Zach Burns

Zach Burns

Zach Burns

This fall, Purdue University North Central graduate Zach Burns, of Valparaiso, will begin his graduate studies at the University of Chicago.

Burns, a Social Work major at PNC, was awarded a scholarship by the University of Chicago to attend the School of Social Service Administration. He intends to become a licensed clinical social worker and practice as a therapist when he completes his master’s degree.

“I have always had an inclination that I wanted to help people,” said Burns. He’s spent most of his life volunteering to help others in one way or another.

In seventh grade he was part of a “grandparents program” and visited nursing home residents.

“We would provide much needed company to the residents. I was exhilarated by the joy I got in bringing smiles to the residents faces,” he explained.

At PNC, he volunteered with student groups who made several trips to Tutwiler, Miss., to help build homes with Habitat for Humanity.

“I saw the need for help and I saw a path to provide it,” said Burns of his experience. “I saw the inequalities inherent in poverty stricken communities. The hunger and despair was evident by simply glancing at the people we were helping. In the privilege of having the ability to help these people was the solidification of my desire to practice social work.”

Since that time, he has dedicated much of his free time to volunteering. He has volunteered at the Moraine House and Respite House in Valparaiso and Porter-Starke Services. He’s volunteered with the Porter County Animal Shelter and is a member of the Valparaiso Family and Youth Service Bureau Board of Trustees.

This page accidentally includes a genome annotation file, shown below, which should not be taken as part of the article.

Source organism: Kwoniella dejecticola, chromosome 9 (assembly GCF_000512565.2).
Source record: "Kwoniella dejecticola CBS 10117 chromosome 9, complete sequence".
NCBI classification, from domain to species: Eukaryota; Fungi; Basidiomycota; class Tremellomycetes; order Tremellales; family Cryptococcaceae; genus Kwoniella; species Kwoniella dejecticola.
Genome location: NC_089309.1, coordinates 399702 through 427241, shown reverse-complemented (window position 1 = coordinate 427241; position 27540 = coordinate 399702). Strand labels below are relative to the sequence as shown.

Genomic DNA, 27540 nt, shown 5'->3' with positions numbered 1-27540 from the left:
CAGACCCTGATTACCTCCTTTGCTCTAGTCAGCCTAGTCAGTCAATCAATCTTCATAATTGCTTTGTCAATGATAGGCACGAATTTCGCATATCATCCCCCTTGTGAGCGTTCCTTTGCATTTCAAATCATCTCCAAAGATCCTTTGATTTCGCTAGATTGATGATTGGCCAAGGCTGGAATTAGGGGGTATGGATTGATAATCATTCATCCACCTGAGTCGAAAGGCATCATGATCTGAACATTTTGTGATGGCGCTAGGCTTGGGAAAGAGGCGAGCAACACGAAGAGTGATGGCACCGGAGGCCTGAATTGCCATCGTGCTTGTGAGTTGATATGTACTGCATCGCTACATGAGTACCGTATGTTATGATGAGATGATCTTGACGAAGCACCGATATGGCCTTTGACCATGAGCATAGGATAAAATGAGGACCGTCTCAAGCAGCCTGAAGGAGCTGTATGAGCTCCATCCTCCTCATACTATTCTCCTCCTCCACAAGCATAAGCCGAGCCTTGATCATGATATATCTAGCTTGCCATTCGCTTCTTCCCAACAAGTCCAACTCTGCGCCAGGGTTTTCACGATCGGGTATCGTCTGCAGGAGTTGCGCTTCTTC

Burns has a variety of interests. He founded the PNC Brazilian Jiu Jitsu Club in 2010 and was an instructor since its inception. He’s been a Brazilian Jiu Jitsu competitor since 2004 and trains at Corral’s Martial Arts in Valparaiso.

He was a member of the PNC Social Work Club and a member of Psi Chi, the international honor society in psychology.

Right now, he’s working for Creative Interventions Counseling.
But he is particularly looking forward to starting graduate school.
“I’m having trouble finding a good way to convey how honored and privileged I feel,” said Burns. “Ever since I developed an interest in social work, I’ve wanted to study at the University of Chicago. I’m thrilled just to be accepted, let alone earn the scholarship.

Throughout my classes at PNC, I used articles from academic journals written by some of the University of Chicago School of Social Service Administration faculty. Aside from feeling a little intimidated, I am very excited to learn from them.”

Burns has found a way to fix his academic and leisure activities. “I lead a very structured lifestyle,” he explained. “I found that by taking good care of myself physically, mentally and emotionally I can successfully manage several interests.”

The PNC Social Work program gave Burns a strong foundation for his graduate studies.

“PNC has a reputation of producing competent and successful graduates. I enjoyed the small class sizes. I established close and meaningful relationships with my professors and other students. I knew that I wanted to study social work and I knew that PNC has a great social work program.

“I absolutely would recommend PNC. Throughout my education at PNC, I never once had a professor who was inaccessible or unavailable when I needed help. The social work faculty was continually inspiring and I am very grateful for them. Faculty members outside of the social work curriculum who inspired me were Dr. Frederick Patten, professor of Sociology and Dr. Kim Scipes, associate professor of Sociology. They were incredibly passionate about their subjects. They were attentive to student’s questions and did a great job of eliciting creative thoughts from them.”
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